Finally, this implies both sides expect the gods to intervene in the war. In fact, despite the frequent interventions of the gods, they do not have much effect in the long run. Zeus, the most powerful of the gods, supports Troy, but allows it to be destroyed anyway. Nonetheless, the participants expect divine intervention and believe it to be of great importance.

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The gods play a very important role in the Iliad. They constantly intervene at crucial stages in the battle, sometimes turning the tide in favor of the Trojans, sometimes in favor of the Argives or Greeks. It all depends on which god happens to be intervening at the time and why.

All of the gods have skin in the game, so to speak; they all support one side or another. Athena, for example, like most of the gods, firmly supports the Greeks. This makes the supplications of the Trojan women at the temple of Athena somewhat ironic, to say the least. The women are completely unaware of the fact that Athena actively supports their bitter enemies.

But in any case, the Trojans worship the same gods as the Greeks, and so instinctively turn towards the immortals in times of trouble. And this most certainly is a time of trouble for the Trojans as they reel under a lengthy siege by the Argives.

For the reasons just mentioned, the Trojan women's prayers are largely futile. But that they should seek the assistance of Athena is nonetheless significant as it shows how mortals expect the gods to intervene on their behalf and how their fates are completely at the mercy of Athena and her fellow immortals.

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The women went to the temple to pray for protection and for their city to be spared. They were in fear because their town was being overrun and their best warriors were being killed.  The implications are that when all else seems lost, it is time to pray.  The women could not go and fight in the battle, but they could go to the temple and offer prayers for the success of their soldiers.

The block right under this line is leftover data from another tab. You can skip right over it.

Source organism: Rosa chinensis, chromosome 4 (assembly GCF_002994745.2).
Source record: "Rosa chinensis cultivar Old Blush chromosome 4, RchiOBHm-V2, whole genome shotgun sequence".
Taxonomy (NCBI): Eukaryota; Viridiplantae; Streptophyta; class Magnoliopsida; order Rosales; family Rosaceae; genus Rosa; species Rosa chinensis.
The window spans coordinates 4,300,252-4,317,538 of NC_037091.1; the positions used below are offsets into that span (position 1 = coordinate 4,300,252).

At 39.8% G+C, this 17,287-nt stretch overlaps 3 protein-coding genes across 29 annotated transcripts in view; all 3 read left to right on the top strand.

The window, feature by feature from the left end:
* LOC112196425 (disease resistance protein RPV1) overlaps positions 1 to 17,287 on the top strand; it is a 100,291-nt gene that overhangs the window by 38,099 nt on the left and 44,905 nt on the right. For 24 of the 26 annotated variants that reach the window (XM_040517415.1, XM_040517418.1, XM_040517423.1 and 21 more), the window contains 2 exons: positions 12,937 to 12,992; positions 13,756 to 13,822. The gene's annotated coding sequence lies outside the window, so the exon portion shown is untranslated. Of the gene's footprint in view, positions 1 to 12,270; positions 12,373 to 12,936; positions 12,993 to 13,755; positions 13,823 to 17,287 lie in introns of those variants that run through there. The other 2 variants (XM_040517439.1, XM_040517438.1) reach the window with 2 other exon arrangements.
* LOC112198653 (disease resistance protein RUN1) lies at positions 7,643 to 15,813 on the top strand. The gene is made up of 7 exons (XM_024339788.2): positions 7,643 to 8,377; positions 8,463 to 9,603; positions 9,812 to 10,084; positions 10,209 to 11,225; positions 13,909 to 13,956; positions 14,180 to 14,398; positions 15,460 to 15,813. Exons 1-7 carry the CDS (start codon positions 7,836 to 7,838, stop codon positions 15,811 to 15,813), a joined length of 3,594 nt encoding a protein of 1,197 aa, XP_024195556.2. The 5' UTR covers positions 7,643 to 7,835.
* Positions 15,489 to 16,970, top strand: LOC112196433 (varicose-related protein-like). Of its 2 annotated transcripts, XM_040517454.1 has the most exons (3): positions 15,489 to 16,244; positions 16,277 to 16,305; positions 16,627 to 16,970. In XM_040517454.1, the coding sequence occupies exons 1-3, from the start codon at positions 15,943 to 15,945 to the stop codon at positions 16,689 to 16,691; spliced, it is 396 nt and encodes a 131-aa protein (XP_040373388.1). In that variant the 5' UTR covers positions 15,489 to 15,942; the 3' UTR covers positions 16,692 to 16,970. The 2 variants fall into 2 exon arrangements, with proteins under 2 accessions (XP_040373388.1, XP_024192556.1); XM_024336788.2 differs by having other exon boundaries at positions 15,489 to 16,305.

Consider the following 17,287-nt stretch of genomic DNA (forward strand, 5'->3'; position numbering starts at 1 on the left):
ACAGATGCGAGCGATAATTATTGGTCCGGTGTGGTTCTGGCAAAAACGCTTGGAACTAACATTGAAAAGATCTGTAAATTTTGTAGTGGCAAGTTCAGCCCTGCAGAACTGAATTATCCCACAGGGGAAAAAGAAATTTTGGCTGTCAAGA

Hector arrives in Troy and meets his mother Hecuba. Hector tells his mother to pray to Athena (Minerva) for the defeat of Diomedes. Since Hector wanted to pray to Athena, he should have offered the sacrifices himself and gone to the temple himself, but he was dirty from battle and would have had to bathe and clean up, so he sends his mother in his place. Hecuba offers a fancy dress or robe to Athena and the sacrifice of twelve heifers, but the goddess meets this with deaf ears. (http://www.enotes.com/iliad-text/book-vi)

The women lifted up their

hands to the goddess with a loud cry, and Theano took the robe to lay it upon the knees of Minerva, praying the while to the daughter of great Jove. "Holy Minerva," she cried, "protectress of our city, mighty goddess, break the spear of Diomed and lay him low before the Scaean gates. Do this, and we will sacrifice twelve heifers that have never yet known the goad, in your temple, if you will have pity upon the town, with the wives and little ones of the Trojans."  (http://www.enotes.com/iliad-text/book-vi)